A SENIOR police chief has used a visit to the North-East to warn of a “tipping point” if cuts to the service continue.

Sir Hugh Orde, president of the Association of Chief Police Officers (Acpo), said that point had not yet been reached and it was too early to say how close police forces were to it, but at the moment they are “hanging on” and certain types of crime were starting to increase.

Speaking at Durham University Business School, the former chief constable of Northern Ireland said: “There is a tipping point.

“I don’t know what it is. Some crimes are starting to increase at the moment.

“We’ve got to look to see how we can become more efficient. But there’s a limit to what collaboration can do for us.

“Chief constables are delivering and public confidence is static. At the moment we’re holding on.

“But don’t underestimate the effort and complexity of trying to handle a devolved policing model against these sorts of cuts.”

The police are facing spending cuts of about 20 per cent by 2016 and recent figures from Her Majesty’s Inspectorate of Constabulary said the region’s four forces, Durham, Cleveland, North Yorkshire and Northumbria, would have 1,290 fewer officers in 2015 than they had in 2011.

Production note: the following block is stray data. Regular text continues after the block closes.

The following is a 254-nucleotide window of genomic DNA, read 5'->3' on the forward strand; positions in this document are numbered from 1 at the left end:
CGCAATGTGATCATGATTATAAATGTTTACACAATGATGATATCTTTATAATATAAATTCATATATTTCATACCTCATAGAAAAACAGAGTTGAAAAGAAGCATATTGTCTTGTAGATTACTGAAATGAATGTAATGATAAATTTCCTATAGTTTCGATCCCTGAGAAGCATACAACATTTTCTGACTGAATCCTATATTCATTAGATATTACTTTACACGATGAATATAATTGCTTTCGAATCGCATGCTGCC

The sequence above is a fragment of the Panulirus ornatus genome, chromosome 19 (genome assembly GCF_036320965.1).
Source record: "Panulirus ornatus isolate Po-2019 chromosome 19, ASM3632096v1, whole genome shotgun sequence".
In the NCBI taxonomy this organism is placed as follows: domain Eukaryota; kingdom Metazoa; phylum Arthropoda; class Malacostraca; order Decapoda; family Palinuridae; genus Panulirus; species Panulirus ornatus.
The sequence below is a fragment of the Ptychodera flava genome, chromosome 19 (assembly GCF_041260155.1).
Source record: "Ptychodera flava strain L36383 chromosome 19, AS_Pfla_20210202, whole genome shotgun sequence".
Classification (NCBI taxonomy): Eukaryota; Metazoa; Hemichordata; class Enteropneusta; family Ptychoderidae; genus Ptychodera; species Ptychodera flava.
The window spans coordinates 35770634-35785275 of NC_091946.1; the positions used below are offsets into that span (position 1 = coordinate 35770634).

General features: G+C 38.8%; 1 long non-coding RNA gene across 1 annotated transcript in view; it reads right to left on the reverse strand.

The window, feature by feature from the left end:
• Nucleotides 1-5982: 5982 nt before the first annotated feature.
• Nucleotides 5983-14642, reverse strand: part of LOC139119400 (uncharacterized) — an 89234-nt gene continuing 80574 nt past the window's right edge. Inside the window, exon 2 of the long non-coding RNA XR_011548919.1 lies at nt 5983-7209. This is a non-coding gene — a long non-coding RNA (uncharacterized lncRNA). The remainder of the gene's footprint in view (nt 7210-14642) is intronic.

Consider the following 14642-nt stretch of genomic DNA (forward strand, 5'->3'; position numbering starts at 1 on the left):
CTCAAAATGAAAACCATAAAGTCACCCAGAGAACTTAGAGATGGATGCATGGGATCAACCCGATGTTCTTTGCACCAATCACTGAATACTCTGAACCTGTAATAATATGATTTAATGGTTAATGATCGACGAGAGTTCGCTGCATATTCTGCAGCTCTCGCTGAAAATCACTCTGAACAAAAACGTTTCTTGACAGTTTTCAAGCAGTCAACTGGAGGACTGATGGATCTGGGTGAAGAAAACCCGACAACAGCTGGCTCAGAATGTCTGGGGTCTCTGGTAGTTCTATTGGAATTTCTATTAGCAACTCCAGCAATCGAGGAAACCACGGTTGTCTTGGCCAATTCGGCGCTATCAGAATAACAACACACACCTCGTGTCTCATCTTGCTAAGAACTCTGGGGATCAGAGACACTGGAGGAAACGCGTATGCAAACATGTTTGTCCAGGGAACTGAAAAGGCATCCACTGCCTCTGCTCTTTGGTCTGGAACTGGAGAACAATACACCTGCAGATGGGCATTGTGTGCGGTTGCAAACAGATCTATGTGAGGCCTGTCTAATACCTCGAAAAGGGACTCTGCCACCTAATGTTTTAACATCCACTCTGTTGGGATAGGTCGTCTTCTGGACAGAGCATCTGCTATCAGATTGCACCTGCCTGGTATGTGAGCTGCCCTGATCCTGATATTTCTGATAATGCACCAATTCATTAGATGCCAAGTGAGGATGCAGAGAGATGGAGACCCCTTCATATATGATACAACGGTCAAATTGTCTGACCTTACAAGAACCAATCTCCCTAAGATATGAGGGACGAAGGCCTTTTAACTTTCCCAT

Sir Hugh was in the North-East to address a seminar on the future of UK policing organised by Acpo and Durham University.

His 30-strong audience was mostly academics, although it also included Durham Police’s deputy chief constable Michael Banks and assistant chief constable Dave Orford.

Speaking to The Northern Echo afterwards, he voiced concerns over falling police numbers and the risk of an ageing and unrepresentative service as forces cut spending by freezing recruitment.

He also raised the prospect of merging police forces – an idea last floated prior to 2007 – while saying there should be a proper, independent review of the matter and local policing must be retained.

Drawing on his experience in Northern Ireland, the 55-year-old also called for a review of how complaints against the police were handled, saying there was no public confidence in the current self-regulatory set-up.

He said corruption was not endemic within the police but there were some very bad people and everyone was determined to root them out.